The campus Design Review Committee was never asked if a fence was an appropriate feature for the campus, but only if the design was fitting for the location. In this limited role, it suggested moving the fence away from the building and to the bottom of the entry stairs near the driveway. Here it would be disassociated from the house.

For reasons unclear to me, this design was deemed not sufficiently secure, and was rejected in favor of a fence even more remote from the house. The further from the house, the longer the fence becomes. In order to keep within the original UCOP funding allotment, this longer fence became the less expensive, and more utilitarian, chain link.

As it was being installed, it became clear that this design impeded movement around this part of campus. Faculty and students protested, and the chancellor acceded to the suggestion that it be moved closer to the house as the Design Review Committee had suggested. At present, the design has reverted to a decorative wrought iron fence at the base of the knoll and inside the line of the driveway.

All this has costs. Not only was the chain link fence partially complete, but now the current version of a decorated fence has a larger circumference than that nearer the house. The initial costs of $200,000 increased to $400,000 for the chain link version. Now it is very likely much more will be needed.

Alternative

Leading UC Berkeley entails living with, and managing, protests. In so doing a chancellor and a chancellor’s family have a right to both protection and a sense of security. If providing these is neither possible nor economically feasible, then an alternative is for the chancellor to live off campus.

There is precedent for university leadership to not live in the house provided.  Only a few of the University presidents over the last 30 years have lived at the Blake Estate, the house in Kensington bequeathed to UC for use as the president’s residence. Granted, that house needs renovation, but even when it was in good repair it was not used. President Gardner did not live there because it did not fit his family’s needs.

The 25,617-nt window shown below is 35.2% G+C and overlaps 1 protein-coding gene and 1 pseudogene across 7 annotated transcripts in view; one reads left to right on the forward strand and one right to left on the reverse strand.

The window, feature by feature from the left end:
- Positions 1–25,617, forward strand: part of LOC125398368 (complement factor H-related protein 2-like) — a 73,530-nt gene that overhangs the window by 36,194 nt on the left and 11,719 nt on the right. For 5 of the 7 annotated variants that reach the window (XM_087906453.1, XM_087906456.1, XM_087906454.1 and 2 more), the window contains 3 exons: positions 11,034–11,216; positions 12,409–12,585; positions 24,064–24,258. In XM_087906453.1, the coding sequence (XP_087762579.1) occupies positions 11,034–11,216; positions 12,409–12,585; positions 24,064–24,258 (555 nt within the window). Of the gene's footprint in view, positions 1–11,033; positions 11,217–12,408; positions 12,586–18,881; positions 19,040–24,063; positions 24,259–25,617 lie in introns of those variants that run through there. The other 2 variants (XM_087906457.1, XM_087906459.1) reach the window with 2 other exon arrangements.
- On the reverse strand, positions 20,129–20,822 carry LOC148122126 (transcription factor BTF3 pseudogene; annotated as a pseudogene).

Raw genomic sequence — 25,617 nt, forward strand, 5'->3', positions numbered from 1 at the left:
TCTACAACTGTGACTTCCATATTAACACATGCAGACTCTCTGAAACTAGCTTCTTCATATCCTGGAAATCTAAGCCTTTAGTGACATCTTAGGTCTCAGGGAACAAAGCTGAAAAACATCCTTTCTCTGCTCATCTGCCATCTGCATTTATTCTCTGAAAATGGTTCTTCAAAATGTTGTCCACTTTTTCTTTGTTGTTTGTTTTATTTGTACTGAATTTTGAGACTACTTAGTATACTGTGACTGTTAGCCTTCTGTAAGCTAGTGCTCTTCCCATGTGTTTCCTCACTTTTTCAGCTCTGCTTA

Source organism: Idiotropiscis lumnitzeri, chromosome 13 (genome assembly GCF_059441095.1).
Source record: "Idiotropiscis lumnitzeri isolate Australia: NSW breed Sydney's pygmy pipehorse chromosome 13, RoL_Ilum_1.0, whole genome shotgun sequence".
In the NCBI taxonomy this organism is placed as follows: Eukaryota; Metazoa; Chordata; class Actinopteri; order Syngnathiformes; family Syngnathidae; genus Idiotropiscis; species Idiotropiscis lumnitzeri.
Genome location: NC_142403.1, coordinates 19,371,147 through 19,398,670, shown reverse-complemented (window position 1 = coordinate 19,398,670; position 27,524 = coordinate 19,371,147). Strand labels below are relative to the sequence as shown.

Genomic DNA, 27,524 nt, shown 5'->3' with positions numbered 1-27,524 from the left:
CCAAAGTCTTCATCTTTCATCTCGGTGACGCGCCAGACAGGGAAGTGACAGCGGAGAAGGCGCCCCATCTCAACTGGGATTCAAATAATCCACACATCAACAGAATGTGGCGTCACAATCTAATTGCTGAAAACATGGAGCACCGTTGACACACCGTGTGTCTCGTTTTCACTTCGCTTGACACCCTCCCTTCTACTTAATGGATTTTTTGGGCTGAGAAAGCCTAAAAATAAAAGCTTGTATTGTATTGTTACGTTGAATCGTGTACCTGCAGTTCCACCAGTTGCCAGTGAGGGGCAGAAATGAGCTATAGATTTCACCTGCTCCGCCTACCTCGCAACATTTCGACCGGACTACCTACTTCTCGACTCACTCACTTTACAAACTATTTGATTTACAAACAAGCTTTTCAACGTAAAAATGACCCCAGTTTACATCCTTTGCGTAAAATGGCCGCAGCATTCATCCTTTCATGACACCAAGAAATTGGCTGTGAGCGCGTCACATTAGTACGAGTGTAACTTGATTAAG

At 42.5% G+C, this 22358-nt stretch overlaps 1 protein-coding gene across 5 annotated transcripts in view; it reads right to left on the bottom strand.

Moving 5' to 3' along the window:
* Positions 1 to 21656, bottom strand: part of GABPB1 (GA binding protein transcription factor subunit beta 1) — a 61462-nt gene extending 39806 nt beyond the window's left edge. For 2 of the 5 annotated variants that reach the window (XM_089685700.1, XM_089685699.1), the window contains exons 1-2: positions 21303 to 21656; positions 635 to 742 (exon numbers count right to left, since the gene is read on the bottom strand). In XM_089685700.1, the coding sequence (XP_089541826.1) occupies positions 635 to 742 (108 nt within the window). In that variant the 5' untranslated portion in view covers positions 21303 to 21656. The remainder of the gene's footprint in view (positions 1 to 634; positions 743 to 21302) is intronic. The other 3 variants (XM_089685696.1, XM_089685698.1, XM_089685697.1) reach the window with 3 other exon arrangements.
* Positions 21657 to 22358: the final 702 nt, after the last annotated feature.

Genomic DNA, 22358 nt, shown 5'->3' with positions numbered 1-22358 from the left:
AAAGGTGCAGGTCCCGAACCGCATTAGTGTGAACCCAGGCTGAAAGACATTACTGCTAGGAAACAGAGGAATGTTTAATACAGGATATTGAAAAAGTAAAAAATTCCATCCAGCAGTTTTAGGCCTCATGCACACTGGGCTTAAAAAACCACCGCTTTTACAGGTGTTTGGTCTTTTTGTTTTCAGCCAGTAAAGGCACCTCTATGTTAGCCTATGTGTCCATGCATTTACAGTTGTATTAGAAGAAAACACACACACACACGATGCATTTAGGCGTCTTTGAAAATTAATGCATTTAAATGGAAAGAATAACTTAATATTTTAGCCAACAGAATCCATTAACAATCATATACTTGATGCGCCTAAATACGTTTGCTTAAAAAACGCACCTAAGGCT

If the chancellor choses to live elsewhere, the residence portion of University House could be provided to a faculty member. Recruitment of faculty is increasing difficult because of high housing costs. Living on campus might be the needed incentive for attracting a high-level recruit. The first floor and basement public rooms could still be used for campus functions.

A seven foot high fence, be it at the top of the hill or the bottom, will turn a handsome, historic and hospitable house into a fortress.  That is a high price to pay environmentally and symbolically for something of questionable utility.  The fence is a misguided idea that needs to be reconsidered. It has already generated too much cost in money and public goodwill.

Comments to “Fencing University House: the symbolism, economics, and practicality

  1. Despite the positive comments to this posting, both here on the site and privately through email, the fence is now under construction. It appears to be 7′ tall and at the bottom on the knoll.

  2. Sam, You’ve done a great job of articulating what many of us have been thinking. For those of us who attended UCB in the mid and late sixties, protests and security issues are nothing new. Yet not until now has the notion of a high and largely symbolic fence been proposed. I walk through that part of campus regularly; what was a beautiful, open area has been made cringe-worthy since the fence-building began. However one looks at it (financially, aesthetically, socially) this is certainly a sad state of affairs.

  3. Well said, Indeed. Now the question is who, in a position to make a change in policy, will read these cogent arguments? Would the Chancellor himself, please, read and act.